Police in Jakarta have discovered two more bombs following the explosion of a first device, including one addressed to a former high-ranking officer with Indonesia's crack anti-terrorism unit Densus 88.
A security guard and three police officers, including one who lost his arm, were wounded when the first bomb detonated at an office building in east Jakarta just after 4pm (10pm NZT) on Tuesday.
It was addressed to Ulil Abshar Abdalla, an outspoken critic of Islamic hardline groups and a senior member of Indonesian President Susilo Bambang Yudhoyono's Democratic Party.
However, it appears whoever sent the bomb was off target as Abdalla, the former director of the Institute for Studies on Free Flow of Information (ISAI) which has its offices at the building where the bomb exploded, has not worked there for some years.
The Muslim scholar later told local television station, MetroTV, that the incident was "politically motivated".
Hours after the explosion, police found another two parcel bombs similar to the first, including one sent sent to the offices of the National Narcotics Board and addressed to its chief, Brigadier General Goris Mere.
Goris is a former high-ranking officer with Densus 88, Indonesia's anti-terrorism unit which is funded by Australia and the United States.
The third bomb was sent to a politician at another location in Jakarta.
National Police spokesman Inspector General Anton Bachrul Alam said it appeared the bombs were sent by a terrorist group, the Jakarta Globe reported.
"Who else is capable of creating such a bomb if not an expert from the old terror cells?" he said.
The discovery of the bombs comes as radical Muslim cleric Abu Bakar Bashir faces trial on terrorism charges related to the discovery of a paramilitary training camp in Aceh last year.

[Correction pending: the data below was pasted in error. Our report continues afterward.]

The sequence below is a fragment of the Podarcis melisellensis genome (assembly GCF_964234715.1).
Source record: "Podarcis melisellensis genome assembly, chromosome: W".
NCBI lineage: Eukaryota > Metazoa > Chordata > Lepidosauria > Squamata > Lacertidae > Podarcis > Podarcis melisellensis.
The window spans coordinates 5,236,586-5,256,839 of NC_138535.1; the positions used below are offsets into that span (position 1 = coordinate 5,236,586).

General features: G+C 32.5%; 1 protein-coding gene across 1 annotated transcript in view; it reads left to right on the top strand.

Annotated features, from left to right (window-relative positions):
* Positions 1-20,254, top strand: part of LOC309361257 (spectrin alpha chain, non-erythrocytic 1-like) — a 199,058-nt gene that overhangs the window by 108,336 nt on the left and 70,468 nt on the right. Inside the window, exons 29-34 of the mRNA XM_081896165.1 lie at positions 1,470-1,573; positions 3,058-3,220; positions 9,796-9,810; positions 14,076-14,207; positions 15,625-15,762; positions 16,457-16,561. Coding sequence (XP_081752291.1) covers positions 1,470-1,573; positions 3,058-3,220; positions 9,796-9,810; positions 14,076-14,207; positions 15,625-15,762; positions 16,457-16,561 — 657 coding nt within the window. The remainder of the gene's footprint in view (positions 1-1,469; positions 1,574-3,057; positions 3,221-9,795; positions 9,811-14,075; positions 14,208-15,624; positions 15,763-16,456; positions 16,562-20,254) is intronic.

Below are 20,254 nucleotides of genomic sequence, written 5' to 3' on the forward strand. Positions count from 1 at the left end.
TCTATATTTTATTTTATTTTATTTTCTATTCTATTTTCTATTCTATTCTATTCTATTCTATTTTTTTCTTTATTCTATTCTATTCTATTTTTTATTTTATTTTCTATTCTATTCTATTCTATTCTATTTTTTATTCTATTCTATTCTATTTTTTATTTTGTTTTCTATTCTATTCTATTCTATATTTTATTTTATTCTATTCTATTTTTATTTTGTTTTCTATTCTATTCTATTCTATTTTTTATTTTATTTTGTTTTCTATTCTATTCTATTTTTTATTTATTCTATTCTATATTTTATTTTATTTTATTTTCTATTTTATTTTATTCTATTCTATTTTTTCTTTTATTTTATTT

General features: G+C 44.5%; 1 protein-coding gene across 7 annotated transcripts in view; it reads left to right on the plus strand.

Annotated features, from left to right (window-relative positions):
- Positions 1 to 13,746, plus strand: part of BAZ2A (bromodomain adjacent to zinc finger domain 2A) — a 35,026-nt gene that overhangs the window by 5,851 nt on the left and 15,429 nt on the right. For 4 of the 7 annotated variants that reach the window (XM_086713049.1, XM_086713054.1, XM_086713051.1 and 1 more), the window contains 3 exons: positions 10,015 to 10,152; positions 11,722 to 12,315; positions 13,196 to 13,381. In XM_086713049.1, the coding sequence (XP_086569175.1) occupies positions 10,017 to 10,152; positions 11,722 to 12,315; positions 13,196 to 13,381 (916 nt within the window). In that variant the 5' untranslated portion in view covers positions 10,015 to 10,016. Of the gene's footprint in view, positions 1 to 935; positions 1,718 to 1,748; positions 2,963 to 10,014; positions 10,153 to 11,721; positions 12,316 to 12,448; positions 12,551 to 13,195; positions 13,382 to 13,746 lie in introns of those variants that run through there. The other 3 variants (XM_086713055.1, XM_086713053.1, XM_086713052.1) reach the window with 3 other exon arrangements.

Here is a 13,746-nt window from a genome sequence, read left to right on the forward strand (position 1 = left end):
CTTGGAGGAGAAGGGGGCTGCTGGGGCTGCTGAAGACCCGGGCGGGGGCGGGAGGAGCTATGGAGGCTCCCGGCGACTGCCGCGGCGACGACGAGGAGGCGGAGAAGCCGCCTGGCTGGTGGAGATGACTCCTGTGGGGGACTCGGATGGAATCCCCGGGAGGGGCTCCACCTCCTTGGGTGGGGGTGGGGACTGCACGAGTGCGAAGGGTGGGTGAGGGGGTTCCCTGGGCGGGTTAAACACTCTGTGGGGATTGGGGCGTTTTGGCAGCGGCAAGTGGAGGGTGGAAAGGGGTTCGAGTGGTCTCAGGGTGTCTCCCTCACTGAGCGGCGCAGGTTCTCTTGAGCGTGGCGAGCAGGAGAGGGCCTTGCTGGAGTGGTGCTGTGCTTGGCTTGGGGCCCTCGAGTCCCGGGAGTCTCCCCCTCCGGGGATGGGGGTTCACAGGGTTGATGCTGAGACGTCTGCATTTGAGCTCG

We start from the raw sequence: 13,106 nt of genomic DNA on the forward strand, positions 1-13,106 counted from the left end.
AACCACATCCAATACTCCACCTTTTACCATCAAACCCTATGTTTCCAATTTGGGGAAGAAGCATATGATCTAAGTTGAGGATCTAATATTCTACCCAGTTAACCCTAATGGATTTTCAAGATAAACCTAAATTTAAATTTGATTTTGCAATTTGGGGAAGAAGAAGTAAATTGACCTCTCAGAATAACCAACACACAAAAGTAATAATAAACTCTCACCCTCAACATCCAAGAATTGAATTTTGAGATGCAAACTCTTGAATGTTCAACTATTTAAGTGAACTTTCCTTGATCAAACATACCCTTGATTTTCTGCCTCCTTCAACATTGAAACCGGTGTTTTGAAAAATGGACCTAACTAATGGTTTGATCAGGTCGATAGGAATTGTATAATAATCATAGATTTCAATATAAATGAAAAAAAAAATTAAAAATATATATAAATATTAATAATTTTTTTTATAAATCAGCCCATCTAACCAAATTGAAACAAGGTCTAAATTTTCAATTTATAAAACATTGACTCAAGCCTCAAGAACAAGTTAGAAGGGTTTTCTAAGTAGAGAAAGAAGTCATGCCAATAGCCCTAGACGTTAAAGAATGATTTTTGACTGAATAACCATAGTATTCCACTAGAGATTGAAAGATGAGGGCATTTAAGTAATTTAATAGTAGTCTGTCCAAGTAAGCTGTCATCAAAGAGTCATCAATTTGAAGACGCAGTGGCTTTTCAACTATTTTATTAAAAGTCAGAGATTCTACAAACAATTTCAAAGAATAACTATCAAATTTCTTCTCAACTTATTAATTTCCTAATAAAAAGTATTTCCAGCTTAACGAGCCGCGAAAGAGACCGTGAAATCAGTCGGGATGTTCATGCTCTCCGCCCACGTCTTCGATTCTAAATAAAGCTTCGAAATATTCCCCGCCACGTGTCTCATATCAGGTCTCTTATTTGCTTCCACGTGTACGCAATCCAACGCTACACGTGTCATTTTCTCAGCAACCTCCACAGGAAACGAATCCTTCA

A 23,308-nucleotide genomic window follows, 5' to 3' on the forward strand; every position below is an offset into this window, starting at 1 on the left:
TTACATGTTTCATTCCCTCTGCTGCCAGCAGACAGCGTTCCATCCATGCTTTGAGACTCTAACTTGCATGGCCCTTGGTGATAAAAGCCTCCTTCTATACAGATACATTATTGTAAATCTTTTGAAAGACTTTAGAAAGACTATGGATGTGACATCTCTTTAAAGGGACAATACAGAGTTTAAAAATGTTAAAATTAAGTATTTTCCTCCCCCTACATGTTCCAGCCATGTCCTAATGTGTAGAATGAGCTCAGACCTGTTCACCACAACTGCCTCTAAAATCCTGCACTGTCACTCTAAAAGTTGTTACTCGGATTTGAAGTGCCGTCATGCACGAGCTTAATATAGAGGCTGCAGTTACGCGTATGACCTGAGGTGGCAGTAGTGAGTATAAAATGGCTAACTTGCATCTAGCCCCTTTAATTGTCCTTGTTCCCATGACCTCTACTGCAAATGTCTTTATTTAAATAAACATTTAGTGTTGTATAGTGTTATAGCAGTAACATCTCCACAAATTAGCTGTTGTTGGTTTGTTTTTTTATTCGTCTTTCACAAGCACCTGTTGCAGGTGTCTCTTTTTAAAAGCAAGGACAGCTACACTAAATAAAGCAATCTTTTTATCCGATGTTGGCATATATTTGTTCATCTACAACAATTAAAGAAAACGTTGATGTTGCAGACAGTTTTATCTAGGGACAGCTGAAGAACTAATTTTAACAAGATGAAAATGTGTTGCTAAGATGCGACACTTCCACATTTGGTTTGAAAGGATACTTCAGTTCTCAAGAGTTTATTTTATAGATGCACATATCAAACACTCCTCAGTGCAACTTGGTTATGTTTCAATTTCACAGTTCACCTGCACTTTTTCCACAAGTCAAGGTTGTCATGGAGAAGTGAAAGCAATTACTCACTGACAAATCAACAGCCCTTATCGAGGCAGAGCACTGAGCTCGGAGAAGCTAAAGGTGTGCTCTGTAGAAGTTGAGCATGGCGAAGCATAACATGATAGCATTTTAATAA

Bashir, the founder of Jemaah Islamiah, the group responsible for the 2002 Bali bombings which killed 202 people including 88 Australians, referred to Goris last month during his terrorism trial.
"Please know that the allegation of terrorist was deliberately spread by God's enemy - the zionists and their allies America and Australia, and followed by Detachment 88 (Densus 88)," he told the court at the time.
The first bomb exploded as one of the police officers at the scene examined the package, which was similar in make to the other two devices found later.
The bomb was contained in a book with its pages hollowed out, and was accompanied by a letter addressed to Abdalla.
Graphic footage aired on Indonesian television shows the moment Dodi Rahmawan lost his arm when the device exploded. He can be seen hosing down the package and flicking through the pages of a book before the blast.
He remains in a critical condition in the Cipto Mangunkusumo hospital.
Two other police officers and one security guard were also injured in the blast.
Abdalla also founded the group Jaringan Islam Liberal (Liberal Islam Network) while with ISAI as part of efforts to counter the growing influence and activism of militant and radical Islam in Indonesia.
It describes itself as "a community which is studying and bringing forth a discourse on Islamic vision that is tolerant, open and supportive for the strengthening of Indonesian democratisation".
Abdalla is also a member of the national leadership board of the Democratic Party, which he joined after President Yudhoyono won his second term in office in 2009.
"I have always been advocating religious freedom," he said on Tuesday night.
The attempted attack comes amid an upswing in religious violence and intolerance in Indonesia including attacks on members of Ahmadiyah, a minority Muslim sect.
The president has made statements recently condemning attacks against Ahmadis after three were killed during a violent rampage involving 1500 people in Cikeusik in west Java's Banten province last month.
- AAPBy Karlis Salna